That’s a pretty remarkable piece of disinformation. First, it appears to be comparing Williams’ and Ames Jones’ general election efforts to Carrillo’s primary campaign. I say that in part because Michael Williams had no primary opponent in 2008, so however much money he spent in that race, his renomination was never in doubt. As for Ames Jones, she did have a primary opponent in 2006. Her eight days out report for that race shows that she spent $580,116. Carrillo’s eight days out report, by comparison, had expenditures of $525,666. I don’t know about you, but that doesn’t meet my definition of “far less”. Finally, since Porter ran no campaign at all, Delisi is implying that Carrillo’s campaign was not merely inadequate but that it must have actively persuaded people to vote against him. Even by the standards of Republican consultants, that’s a pretty damn brazen thing to say. But it’s the sort of thing they’re going to be saying about you now, Leo. I hope you’re prepared for that.

Carrillo’s message to supporters

Ousted Railroad Commission Chair Victor Carrillo sent a sharply-worded email to his supporters about how he lost his race on Tuesday.

Early polling showed that the typical GOP primary voter has very little info about the position of Railroad Commissioner, what we do, or who my opponent or I were. Given the choice between “Porter” and “Carrillo” — unfortunately, the Hispanic-surname was a serious setback from which I could never recover although I did all in my power to overcome this built-in bias.

I saw it last time but was able to win because the “non-Carrillo” vote was spread among three Anglo GOP primary opponents instead of just one. Also, the political dynamics have changed some since 2004.

Carrillo had three primary opponents in 2004, when he ran for his first full term. He got 49.60%, then easily dispatched runnerup Robert Butler in overtime with 62.77% of the vote. As Leo Vasquez could also attest, this was not a good year to be running in a Republican primary with a Hispanic surname.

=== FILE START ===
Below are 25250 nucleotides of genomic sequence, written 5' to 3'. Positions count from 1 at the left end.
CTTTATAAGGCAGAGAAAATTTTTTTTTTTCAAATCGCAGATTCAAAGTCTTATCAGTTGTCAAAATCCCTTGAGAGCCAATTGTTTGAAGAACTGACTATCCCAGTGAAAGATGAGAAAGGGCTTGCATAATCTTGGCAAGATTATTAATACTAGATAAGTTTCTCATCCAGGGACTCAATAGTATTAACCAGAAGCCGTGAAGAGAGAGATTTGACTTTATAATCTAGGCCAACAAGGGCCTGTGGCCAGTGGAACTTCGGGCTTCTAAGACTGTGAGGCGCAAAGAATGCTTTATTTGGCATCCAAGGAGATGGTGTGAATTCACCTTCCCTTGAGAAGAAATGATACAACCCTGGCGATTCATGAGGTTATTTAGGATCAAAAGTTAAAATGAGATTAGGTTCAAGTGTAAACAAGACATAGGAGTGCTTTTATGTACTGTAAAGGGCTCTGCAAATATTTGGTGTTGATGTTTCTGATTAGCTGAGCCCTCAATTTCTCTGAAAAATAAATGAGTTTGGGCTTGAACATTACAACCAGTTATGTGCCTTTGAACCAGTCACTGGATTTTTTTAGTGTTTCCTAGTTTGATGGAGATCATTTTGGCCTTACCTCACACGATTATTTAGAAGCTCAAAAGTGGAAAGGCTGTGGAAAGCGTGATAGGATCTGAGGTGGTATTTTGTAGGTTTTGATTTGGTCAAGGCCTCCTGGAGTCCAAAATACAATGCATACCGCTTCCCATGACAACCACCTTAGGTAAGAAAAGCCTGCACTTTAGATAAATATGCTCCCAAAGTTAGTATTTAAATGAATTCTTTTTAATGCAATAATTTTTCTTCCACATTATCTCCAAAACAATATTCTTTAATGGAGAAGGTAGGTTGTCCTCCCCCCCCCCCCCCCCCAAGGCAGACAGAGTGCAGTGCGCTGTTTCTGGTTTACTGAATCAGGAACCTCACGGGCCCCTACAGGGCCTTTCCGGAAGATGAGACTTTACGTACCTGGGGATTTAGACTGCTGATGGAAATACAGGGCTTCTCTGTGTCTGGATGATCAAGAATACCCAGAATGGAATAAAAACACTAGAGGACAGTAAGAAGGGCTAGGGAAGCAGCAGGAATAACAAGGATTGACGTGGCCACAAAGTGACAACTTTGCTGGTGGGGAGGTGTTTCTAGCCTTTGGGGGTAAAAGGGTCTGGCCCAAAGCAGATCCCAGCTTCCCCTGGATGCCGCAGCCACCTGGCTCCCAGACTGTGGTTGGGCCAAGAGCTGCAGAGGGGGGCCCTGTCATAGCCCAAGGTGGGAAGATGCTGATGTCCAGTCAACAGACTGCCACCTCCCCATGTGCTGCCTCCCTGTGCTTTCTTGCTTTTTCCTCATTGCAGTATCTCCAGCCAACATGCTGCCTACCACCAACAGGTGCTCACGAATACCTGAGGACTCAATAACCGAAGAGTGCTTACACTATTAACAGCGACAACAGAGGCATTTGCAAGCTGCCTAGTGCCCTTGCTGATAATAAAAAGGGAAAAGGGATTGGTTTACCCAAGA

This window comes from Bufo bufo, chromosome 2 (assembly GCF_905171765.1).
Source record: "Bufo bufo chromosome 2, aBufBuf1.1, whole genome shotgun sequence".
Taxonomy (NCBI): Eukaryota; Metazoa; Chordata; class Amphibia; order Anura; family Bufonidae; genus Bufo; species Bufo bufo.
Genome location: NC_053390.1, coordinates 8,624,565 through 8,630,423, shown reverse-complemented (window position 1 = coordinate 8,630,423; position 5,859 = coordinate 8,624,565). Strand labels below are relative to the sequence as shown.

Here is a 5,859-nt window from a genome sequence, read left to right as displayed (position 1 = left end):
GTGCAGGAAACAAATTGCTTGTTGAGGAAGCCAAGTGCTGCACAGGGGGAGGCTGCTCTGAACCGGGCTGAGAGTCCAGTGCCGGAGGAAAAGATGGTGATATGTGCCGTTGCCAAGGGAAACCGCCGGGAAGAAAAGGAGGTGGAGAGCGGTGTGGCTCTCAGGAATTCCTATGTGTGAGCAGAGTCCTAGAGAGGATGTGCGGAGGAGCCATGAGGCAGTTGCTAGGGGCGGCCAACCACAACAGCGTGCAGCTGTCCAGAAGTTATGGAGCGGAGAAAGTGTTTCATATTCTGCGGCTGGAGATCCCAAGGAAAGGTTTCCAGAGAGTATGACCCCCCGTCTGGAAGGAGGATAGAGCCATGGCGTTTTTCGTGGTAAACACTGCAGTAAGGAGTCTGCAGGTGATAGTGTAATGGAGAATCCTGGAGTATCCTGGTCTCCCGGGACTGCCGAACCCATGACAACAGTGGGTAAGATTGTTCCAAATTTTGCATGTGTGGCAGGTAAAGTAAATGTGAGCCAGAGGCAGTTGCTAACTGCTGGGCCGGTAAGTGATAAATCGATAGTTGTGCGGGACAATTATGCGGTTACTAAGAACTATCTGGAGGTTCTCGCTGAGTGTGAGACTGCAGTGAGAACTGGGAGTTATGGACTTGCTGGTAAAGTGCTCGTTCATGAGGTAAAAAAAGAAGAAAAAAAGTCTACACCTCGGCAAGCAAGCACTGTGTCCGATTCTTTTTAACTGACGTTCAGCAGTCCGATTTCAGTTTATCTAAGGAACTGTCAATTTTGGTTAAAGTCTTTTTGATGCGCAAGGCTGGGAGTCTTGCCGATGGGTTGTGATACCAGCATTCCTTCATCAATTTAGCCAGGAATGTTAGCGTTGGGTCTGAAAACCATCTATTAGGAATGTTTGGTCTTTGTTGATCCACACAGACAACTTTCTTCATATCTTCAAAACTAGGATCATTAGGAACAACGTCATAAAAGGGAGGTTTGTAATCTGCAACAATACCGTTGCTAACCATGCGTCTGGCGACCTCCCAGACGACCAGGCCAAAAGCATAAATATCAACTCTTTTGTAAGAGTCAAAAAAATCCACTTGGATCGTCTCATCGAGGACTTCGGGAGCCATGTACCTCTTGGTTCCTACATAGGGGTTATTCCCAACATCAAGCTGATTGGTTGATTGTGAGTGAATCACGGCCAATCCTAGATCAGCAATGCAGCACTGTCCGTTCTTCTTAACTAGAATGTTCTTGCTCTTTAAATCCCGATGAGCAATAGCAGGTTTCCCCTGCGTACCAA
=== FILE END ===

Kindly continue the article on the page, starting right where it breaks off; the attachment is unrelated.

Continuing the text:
Carrillo did not endorse his opponent, David Porter, nor did he urge his followers to support him in November. That’s not too surprising, given that he described Porter as follows:

Porter, an unknown, no-campaign, no-qualification CPA from Midland residing in Giddings filed on the last day that he could file while I was waiting in Abilene to bury my dad.

He has never held any elected office, has no geoscience, industry, or legal experience other than doing tax returns for oil and gas companies.

I’m thinking that might show up on some of Jeff Weems‘ campaign materials. I just hope he can raise the funds to distribute those materials widely enough.

More from this DMN story:

Privately, some Republicans said they felt that Carrillo should have campaigned more. In recent months, Carrillo has endured health problems, and his father died in January.

Carrillo spent more than $600,000 on mailers, radio spots, newspaper ads and other materials, records show. Porter spent nearly $30,000, including $15,000 from his own pocket.

“I wish [Carrillo] had been more aggressive and astute in how his resources were spent. I think that made the difference between winning and losing,” said Ted Delisi, a Republican strategist who helped direct Republican Tony Garza’s campaign for railroad commissioner in 1998.

That sounds like something you’d say after a candidate lost by two points. Carrillo lost by twenty. Other than having a few million dollars at his disposal, I don’t know what he could have done about that. The Trib has more.

Election results: Other statewides

The big story in the other statewide primaries is the loss of Railroad Commission Chair Victor Carillo to a first-time candidate.

David Porter, who moved to Giddings after building a business in Midland, ousted Victor Carrillo, the highest-ranking nonjudge Latino in Texas government, in an election some said was determined by ethnicity.